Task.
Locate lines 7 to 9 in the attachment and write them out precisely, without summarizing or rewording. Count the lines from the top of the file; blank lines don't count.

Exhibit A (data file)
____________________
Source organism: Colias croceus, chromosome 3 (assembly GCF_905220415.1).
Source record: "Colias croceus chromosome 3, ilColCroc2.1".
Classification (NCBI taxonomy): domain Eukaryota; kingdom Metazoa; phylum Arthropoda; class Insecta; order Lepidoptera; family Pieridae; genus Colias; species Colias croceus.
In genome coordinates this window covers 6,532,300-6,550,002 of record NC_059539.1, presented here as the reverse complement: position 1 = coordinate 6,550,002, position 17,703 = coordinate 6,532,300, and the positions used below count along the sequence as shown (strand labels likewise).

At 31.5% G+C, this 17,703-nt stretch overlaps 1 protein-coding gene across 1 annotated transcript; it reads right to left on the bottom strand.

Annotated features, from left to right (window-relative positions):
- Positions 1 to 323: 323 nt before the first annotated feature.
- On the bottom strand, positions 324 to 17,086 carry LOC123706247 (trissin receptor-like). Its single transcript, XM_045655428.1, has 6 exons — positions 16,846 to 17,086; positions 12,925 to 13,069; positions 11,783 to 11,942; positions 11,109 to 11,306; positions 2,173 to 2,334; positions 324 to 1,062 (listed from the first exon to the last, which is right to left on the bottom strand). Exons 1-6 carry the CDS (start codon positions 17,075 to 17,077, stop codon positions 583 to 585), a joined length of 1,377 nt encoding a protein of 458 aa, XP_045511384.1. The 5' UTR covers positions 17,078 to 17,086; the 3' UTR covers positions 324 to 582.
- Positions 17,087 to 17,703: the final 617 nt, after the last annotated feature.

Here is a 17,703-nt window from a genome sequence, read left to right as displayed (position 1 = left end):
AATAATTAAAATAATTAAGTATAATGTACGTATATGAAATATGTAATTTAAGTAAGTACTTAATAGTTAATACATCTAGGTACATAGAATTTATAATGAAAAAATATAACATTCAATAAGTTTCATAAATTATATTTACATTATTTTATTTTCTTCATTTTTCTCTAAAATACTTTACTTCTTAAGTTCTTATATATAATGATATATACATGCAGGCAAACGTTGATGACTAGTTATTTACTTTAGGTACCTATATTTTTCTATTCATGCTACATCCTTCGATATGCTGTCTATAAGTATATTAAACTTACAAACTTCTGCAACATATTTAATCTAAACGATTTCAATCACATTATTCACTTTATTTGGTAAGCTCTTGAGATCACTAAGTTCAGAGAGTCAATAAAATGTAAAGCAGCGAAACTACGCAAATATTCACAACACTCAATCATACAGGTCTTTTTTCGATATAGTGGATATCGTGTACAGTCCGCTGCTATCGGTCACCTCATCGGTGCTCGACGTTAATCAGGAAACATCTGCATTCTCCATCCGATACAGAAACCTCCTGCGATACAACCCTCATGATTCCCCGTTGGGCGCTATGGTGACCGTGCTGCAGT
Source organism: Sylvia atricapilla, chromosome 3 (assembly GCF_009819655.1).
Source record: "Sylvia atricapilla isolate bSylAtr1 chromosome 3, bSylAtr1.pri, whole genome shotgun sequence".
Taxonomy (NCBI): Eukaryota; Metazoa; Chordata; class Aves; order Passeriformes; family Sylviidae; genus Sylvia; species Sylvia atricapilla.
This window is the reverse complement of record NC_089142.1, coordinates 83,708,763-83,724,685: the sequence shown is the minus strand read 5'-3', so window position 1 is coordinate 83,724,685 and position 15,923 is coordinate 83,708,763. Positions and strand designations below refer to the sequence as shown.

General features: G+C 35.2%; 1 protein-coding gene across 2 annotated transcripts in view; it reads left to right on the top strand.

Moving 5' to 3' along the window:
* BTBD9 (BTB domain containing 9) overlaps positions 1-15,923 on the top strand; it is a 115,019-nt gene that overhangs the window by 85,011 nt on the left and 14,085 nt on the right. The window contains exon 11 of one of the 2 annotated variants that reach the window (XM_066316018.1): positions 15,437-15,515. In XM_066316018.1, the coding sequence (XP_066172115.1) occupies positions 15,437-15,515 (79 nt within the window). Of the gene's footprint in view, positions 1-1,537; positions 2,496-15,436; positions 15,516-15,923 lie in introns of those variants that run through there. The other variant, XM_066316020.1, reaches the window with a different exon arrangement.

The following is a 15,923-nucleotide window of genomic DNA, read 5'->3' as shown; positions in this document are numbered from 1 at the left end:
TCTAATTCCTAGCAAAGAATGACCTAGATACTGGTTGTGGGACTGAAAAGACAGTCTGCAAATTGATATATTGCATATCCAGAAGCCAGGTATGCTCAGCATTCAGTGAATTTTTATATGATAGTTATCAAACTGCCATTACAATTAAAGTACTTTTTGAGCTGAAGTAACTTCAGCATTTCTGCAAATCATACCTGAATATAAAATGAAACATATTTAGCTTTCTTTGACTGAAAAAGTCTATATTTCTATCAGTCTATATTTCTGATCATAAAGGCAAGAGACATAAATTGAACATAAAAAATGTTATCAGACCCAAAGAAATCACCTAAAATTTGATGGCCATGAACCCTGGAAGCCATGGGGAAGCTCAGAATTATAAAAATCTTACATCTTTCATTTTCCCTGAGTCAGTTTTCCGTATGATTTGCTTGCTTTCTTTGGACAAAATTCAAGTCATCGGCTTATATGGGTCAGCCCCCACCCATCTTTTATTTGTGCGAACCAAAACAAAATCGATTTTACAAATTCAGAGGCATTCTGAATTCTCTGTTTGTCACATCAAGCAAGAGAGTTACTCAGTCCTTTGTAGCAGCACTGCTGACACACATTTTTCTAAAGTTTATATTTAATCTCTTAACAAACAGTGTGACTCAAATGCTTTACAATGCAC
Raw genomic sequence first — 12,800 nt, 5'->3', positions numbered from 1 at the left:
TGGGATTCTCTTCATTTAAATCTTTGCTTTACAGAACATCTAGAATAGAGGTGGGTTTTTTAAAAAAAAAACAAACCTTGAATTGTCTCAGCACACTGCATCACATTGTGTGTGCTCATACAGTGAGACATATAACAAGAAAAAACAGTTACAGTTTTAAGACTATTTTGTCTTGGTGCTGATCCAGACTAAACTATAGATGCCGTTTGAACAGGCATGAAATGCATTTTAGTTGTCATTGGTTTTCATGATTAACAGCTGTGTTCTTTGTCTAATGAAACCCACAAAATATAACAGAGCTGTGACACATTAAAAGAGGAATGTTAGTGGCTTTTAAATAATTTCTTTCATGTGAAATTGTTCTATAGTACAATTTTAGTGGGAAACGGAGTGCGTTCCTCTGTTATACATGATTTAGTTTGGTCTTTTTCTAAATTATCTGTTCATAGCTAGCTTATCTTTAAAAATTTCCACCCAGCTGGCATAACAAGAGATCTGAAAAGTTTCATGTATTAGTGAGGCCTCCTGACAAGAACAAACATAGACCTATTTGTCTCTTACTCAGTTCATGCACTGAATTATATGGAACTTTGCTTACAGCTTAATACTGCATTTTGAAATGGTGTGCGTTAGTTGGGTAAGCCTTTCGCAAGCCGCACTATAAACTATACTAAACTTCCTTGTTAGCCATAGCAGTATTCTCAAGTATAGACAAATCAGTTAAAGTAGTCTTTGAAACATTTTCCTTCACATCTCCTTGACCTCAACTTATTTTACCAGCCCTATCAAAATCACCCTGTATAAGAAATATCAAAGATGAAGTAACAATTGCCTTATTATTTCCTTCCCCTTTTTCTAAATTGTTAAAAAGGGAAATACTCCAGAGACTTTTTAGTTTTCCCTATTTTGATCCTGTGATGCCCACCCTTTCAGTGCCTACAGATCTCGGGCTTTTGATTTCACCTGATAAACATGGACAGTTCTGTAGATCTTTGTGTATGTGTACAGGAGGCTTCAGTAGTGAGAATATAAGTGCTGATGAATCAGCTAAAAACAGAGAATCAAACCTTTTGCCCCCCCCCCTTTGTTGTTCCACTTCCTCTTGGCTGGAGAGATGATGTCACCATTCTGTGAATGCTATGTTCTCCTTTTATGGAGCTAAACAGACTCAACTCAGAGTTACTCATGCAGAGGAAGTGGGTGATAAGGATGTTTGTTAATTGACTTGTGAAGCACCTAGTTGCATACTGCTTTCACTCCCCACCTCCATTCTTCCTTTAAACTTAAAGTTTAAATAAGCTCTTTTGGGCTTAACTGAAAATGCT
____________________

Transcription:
- Positions 1 to 323: 323 nt before the first annotated feature.
- On the bottom strand, positions 324 to 17,086 carry LOC123706247 (trissin receptor-like). Its single transcript, XM_045655428.1, has 6 exons — positions 16,846 to 17,086; positions 12,925 to 13,069; positions 11,783 to 11,942; positions 11,109 to 11,306; positions 2,173 to 2,334; positions 324 to 1,062 (listed from the first exon to the last, which is right to left on the bottom strand). Exons 1-6 carry the CDS (start codon positions 17,075 to 17,077, stop codon positions 583 to 585), a joined length of 1,377 nt encoding a protein of 458 aa, XP_045511384.1. The 5' UTR covers positions 17,078 to 17,086; the 3' UTR covers positions 324 to 582.
- Positions 17,087 to 17,703: the final 617 nt, after the last annotated feature.